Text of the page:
Q: What information must a foreign person include in their disclosure?

The information a foreign person must include in their disclosure is listed at 7 U.S.C. § 3501(a) – (b), (e), (f), 7 C.F.R. § 781.3, and form FSA-153. Depending on the type of foreign person involved in a transaction for agricultural land, USDA may require the party to provide further information.

Q: What are the penalties for noncompliance under AFIDA?

Foreign persons that are determined by USDA to have violated AFIDA by either failing to report, submitting an incomplete report, or reporting false or misleading information may be subject to a fine up to 25% of the foreign person’s interest in the agricultural land. Late filings may be penalized at 0.1% of the fair market value of the foreign person’s interest in the land for each week the violation continues, up to 25%.

Q: What type of land is under foreign ownership?

AFIDA divides “agricultural land” into four different categories for the report: (1) cropland, (2) pasture, (3) forestland, and (4) other agricultural acreage. According to the most recent AFIDA data, which contains foreign interests through December 31, 2021, 47% of the reported foreign interests in U.S. land are timber or forest, 29% in cropland, and 22% in pastureland and other agricultural land.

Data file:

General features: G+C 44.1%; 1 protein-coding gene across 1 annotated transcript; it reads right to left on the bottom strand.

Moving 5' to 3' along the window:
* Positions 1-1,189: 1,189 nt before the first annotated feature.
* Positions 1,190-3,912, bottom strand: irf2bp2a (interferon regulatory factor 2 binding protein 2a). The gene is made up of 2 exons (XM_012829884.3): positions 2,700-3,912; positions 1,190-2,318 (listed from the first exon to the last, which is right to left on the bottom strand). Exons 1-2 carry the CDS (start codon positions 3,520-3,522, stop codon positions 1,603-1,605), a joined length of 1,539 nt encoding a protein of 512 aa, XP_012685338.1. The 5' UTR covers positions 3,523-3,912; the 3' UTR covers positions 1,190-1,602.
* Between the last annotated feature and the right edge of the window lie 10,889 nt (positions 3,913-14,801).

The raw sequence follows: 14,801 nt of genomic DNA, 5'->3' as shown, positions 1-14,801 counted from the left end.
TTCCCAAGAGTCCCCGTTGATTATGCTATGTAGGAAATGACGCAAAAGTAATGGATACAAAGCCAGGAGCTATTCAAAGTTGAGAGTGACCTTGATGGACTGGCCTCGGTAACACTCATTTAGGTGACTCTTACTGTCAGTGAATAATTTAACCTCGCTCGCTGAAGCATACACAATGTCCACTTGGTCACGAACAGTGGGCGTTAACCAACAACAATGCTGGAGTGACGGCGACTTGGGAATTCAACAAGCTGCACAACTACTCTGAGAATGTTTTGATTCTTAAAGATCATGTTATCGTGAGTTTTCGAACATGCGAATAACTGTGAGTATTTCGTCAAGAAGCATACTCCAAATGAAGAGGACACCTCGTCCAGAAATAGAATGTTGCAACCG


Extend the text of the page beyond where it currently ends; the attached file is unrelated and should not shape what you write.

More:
Q: How much U.S. agricultural land do foreign persons own?

As of December 31, 2021, foreign persons reported holding an interest in over 40 million acres of U.S. agricultural land. This accounts for 3.1% of all privately held U.S. agricultural land and 1.8% of all land within the U.S. In the prior year’s data, foreign persons reported interests in nearly 37.6 million acres (or 2.9%) of private agricultural land.

Q: What countries are represented by foreign investors of farmland?

There are foreign investors from over 100 different countries that have an interest in U.S. land. Canadian investors own the largest amount of agricultural and non-agricultural acreage in the U.S. at 12.8 million acres, which represents 31% of all foreign-owned land. Investors from the Netherlands own 12% of all foreign-owned land, Italy is at 7%, and the United Kingdom and Germany each representing 6%.

Q: How much U.S. land does China own?